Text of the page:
And I can’t decide for you which of those judgments are important to you. You’ll need to do some thinking and soul-searching of your own.

Evaluating the House Edge of a Specific Casino Game

Here’s my suggestion:

  • Never play a casino game where the house edge is over 2%.
  • This eliminates a lot of games, by the way.
  • This would eliminate standard American roulette because it has a house edge of 5.26%.
  • It would also eliminate European roulette with its house edge of 2.70%.

The only roulette game you could play would be one with a single zero and the en prison rule in effect because the house edge for that game is only 1.35%.

Those guidelines also eliminate all the slot machine games. Theoretically, it’s possible that you could find a slot machine game with a house edge of less than 2%.

But it’s unlikely enough that it’s not worth your time to try to find one – especially when you consider how easy it is to find games with a house edge lower than that.

Blackjack, for example, has a house edge of between 0.25% and 1% in most casinos. Just avoid the blackjack games with a 6/5 payout for a blackjack, as the house edge skyrockets above 2% with only that one rules change.

Also, keep in mind that to achieve the low house edge figures that you read about in blackjack, it’s necessary to memorize and implement basic strategy. It’s not that hard to do, and it’s well worth the effort.

Craps has bets with sky-high house edges, but it also has wagers with a more reasonable house edge. The rule of thumb with craps is to stick with the most straightforward bets at the table, like pass/don’t pass, come/don’t come, and the odds bet.

Ignore the bets at the craps table that the stickman keeps pitching. Those are a terrible idea.

Some video poker machines offer a high payback percentage, too, but that depends on 2 factors:

  1. The paytable
  2. Your ability to play well

You can’t do much about the paytable other than trying to find one that offers the theoretical return to player (RTP) that you’re hoping for.

But you can affect your ability to play well.

Every time you get a video poker hand, you get to decide which cards to keep and which cards to discard. Make good decisions related to this, and the house edge plummets. Make bad decisions, and the house edge skyrockets.

Evaluating the Average Cost per Hour of Playing a Casino Game

You can’t compare how much fun you’re having with how much money you’re going to spend playing the game unless you can estimate how much it’s going to cost to play that game on average over time.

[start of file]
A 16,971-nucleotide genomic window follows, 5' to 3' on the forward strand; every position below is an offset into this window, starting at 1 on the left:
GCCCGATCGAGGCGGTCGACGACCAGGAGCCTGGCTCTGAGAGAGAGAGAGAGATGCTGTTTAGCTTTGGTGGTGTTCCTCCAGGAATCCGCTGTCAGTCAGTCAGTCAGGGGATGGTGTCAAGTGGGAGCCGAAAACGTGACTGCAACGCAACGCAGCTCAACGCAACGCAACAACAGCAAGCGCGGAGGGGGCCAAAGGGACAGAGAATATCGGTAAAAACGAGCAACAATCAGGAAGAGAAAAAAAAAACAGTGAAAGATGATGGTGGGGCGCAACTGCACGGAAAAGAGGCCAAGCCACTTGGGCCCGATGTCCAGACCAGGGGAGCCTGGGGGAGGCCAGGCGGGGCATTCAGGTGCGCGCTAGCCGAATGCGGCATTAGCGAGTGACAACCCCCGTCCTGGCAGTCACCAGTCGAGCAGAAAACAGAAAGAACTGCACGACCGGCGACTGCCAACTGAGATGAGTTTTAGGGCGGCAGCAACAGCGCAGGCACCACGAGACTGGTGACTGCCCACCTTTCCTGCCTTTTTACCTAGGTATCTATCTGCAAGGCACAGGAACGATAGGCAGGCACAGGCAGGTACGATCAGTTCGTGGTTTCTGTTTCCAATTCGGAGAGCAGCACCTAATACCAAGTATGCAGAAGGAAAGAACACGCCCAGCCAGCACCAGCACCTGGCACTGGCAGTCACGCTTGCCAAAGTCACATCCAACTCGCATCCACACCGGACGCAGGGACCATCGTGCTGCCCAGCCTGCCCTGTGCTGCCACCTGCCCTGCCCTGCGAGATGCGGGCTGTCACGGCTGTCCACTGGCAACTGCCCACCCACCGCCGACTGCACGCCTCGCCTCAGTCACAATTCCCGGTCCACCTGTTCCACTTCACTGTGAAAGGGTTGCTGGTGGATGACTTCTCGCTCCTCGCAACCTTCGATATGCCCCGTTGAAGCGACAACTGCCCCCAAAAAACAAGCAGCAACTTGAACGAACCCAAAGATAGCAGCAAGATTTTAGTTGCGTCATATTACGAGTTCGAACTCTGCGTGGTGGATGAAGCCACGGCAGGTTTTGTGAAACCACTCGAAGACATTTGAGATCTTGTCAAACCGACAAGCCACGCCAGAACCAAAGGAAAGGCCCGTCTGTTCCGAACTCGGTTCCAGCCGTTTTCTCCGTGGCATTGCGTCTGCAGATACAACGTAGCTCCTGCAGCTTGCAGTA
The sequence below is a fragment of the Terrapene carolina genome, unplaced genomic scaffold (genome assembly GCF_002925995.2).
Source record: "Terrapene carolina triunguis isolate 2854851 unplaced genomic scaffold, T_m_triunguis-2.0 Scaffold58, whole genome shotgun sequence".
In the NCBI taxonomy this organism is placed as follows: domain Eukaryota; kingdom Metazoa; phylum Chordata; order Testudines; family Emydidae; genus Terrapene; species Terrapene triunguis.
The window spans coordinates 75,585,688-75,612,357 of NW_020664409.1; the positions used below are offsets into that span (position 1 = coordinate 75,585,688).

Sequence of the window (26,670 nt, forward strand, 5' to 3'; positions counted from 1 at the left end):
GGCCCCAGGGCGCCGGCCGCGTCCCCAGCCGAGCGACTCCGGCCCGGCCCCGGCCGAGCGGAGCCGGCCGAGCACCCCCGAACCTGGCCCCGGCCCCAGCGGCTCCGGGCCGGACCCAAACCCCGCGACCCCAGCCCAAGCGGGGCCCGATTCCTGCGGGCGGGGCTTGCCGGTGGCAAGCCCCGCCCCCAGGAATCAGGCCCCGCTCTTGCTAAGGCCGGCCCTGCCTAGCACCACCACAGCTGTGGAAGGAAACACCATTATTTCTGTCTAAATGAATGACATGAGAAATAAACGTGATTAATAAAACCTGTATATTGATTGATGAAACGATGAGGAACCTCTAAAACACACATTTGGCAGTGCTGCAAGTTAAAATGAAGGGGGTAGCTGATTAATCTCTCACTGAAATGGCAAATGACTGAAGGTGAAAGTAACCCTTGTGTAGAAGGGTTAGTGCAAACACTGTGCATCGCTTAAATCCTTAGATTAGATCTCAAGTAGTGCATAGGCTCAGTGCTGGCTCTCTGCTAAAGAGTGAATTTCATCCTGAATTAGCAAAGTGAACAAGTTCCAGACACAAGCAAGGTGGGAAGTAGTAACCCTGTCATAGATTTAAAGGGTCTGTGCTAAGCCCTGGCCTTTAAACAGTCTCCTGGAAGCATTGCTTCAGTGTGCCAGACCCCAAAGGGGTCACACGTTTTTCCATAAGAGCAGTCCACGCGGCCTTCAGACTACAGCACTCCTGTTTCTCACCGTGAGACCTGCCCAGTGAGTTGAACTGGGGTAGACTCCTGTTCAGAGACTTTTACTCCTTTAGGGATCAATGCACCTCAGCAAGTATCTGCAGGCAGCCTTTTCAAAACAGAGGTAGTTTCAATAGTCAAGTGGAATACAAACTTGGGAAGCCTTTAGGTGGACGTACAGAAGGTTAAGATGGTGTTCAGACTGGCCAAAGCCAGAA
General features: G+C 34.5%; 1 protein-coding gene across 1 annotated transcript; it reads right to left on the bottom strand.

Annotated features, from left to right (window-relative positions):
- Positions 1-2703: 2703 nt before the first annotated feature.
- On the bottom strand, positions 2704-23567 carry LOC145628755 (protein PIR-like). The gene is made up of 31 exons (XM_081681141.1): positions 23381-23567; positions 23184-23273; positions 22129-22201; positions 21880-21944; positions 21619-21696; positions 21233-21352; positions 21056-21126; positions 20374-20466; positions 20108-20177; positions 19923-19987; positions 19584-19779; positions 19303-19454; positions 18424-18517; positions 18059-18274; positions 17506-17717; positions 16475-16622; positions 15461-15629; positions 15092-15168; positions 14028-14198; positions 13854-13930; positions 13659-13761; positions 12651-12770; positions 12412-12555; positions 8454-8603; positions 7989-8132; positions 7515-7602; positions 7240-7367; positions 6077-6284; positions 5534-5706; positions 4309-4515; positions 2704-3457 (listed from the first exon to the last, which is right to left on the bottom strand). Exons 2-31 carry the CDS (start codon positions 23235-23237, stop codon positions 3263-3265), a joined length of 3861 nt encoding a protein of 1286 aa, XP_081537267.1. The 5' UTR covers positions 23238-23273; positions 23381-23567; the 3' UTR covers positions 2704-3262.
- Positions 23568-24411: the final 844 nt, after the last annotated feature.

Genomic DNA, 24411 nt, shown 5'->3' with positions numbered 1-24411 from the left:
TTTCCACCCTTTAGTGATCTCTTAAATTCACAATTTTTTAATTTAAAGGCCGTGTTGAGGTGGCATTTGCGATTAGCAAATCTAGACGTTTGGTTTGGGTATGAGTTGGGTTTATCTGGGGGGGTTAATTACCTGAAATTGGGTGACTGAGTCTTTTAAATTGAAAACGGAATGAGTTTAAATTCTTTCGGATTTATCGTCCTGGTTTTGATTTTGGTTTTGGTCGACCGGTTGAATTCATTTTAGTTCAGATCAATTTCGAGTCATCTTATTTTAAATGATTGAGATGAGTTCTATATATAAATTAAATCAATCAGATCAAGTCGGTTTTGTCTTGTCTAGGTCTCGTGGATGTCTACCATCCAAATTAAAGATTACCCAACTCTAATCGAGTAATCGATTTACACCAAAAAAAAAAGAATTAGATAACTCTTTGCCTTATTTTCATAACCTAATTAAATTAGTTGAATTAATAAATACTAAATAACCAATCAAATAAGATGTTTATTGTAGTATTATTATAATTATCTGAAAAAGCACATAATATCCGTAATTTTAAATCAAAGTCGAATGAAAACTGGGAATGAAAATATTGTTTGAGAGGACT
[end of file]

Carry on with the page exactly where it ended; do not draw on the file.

Luckily, that calculation is easier than you think.

You multiply your average bet size by the house edge to find out how much you expect to lose per bet. You then multiply how many bets you make per hour by how much you expect to lose per bet.

Here’s an example:

You find a blackjack game with a house edge of 0.28%, and you’ve mastered basic blackjack strategy. You’re playing heads-up with the dealer, so you’re averaging 200 hands per hour. And you’re on a budget, so you’re only playing for $5 per hand.

  • Your average loss per hand is $5 X 0.28%, or 1.4 cents per hand.
  • Lose 1.4 cents per hand over 200 hands, and you have an average hourly loss of $2.80.
  • That’s cheap recreation for anyone.

But let’s contrast that with an average slot machine game where you’re playing for $3 per spin. I’ll be generous and assume that this slot machine game only has a house edge of 4%, which is loose by most standards.

  • Your average loss per bet is $3 X 4%, or 12 cents per spin.
  • That doesn’t sound bad, but an average slot machine player makes 500 spins per hour.
  • That equates to an average hourly loss of $60.

Are you really going to have 30 times as much fun playing slots than blackjack?

I know I won’t.


Money might not make the world go round, but it sure does drive the action at the casino. When you start thinking about your casino gambling in terms of trading money for recreation, you’re going to start making different, better decisions when you’re at the casino.

You work hard for your money. Be smart with it everywhere, not everywhere BUT the casino.

Michael Stevens

Michael Stevens has been researching and writing topics involving the gambling industry for well over a decade now and is considered an expert on all things casino and sports betting. Michael has been writing for since early 2016. ...